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Pat Jacoway restocks shelves in the lending library where she now volunteers.
For instance, Pat Jacoway loves Red Hots. The joke is that you always knew where she was in the hospital if you followed the trail of little red candies she dropped as she visited patients. In honor of Jacoway, the volunteer office is permanently stocked with them.
Jacoway has logged more than 8,300 volunteer hours in several areas. She has spent the majority of her time over the years as a one-woman welcome wagon, greeting newly admitted patients throughout the hospital and providing patients and their families with helpful information about the hospital rooms – like how to work the television or telephone service.
Her favorite things to give out, though, were the Carolina blue ball point pens. “You wouldn’t believe the joy people got out of just such a small thing,” said Jacoway. “They were really excited to get something with the Carolina logo on it – if they were Carolina fans. I did have a couple Duke fans to turn them down.” A huge UNC fan herself, Jacoway said the pens were always a conversation starter. “I think it was nice for people to be able to talk about football or basketball – get their minds off of being in the hospital for a minute.”
That was always Jacoway’s goal. “God gives everyone a talent,” Jacoway said. “Cheerfulness – I think that’s what my gift in life was. Until I was in the hospital myself in 2008, I don’t think I really knew how much pain some of these people were in – how bad you really can feel. If I had known, I don’t know if I could have been as cheerful. I think it’s good I didn’t. But it’s a lot about learning when to talk and when not to talk.”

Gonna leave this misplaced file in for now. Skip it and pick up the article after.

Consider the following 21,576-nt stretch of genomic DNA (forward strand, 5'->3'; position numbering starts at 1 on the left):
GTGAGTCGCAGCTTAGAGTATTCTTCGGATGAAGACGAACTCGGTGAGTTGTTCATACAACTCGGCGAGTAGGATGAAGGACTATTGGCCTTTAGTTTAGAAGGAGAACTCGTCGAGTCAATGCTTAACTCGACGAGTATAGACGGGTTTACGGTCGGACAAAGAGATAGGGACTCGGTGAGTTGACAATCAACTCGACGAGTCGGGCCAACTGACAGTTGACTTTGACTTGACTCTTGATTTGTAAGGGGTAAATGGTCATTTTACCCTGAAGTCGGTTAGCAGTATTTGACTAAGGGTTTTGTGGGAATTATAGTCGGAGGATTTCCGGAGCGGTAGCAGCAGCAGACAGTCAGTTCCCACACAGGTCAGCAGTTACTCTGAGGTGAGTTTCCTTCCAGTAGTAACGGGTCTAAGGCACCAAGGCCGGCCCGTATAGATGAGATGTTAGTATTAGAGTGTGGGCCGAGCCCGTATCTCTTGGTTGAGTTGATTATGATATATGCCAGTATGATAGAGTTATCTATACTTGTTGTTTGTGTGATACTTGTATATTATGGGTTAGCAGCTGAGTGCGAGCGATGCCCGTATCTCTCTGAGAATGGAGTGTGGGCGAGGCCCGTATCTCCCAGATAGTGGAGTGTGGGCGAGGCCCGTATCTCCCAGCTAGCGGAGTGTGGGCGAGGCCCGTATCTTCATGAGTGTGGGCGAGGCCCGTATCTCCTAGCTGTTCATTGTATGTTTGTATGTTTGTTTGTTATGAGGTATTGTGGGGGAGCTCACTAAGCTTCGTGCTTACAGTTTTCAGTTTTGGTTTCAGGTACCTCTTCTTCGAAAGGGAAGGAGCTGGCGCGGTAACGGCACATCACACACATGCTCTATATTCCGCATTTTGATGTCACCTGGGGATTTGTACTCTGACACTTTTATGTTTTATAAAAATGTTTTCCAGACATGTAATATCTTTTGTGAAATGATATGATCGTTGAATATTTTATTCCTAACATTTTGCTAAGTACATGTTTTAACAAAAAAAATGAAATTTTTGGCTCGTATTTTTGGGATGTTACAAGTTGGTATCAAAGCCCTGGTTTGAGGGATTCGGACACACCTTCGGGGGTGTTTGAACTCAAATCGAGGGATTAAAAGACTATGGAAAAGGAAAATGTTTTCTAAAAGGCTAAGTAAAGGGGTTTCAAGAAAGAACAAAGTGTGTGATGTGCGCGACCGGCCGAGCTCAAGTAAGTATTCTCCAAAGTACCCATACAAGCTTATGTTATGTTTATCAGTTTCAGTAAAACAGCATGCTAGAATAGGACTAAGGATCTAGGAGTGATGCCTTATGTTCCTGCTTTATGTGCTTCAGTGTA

Jacoway is a cat lover, and wears a cat pin on her volunteer jacket every day. Just like the UNC pens, it got people talking, she said. “Everybody loves to talk about their pets,” Jacoway said. “People would be in the hospital and they are more concerned about the animal they left at home, you know?”
In addition to her time with visiting services, Jacoway volunteered for years as a Bible reader. She read mostly to long-term patients, so she was able to get to know them over the course of their stay. Bowles said that Jacoway would go out of her way to take care of these patients, often bringing them special little gifts to brighten their long days in the hospital. “She’s just that type of person who’s going to help whenever and in whatever way she can,” said Linda Bowles, director of volunteer services.
Jacoway, on the other hand, is more self-deprecating. “I don’t know how much I deserve this award. I told them I should get an award for being the volunteer who always wears an outfit that matches my maroon volunteer jacket,” which is something Jacoway herself takes pride in. “Or an award for being the only person whose car has caught on fire in the parking deck,” she joked.
“She is one of those people who, if she sees a need, or thinks there’s something she can do to help, just does it,” said Bowles. And that, above all else, is why Jacoway is the 2010 volunteer of the year.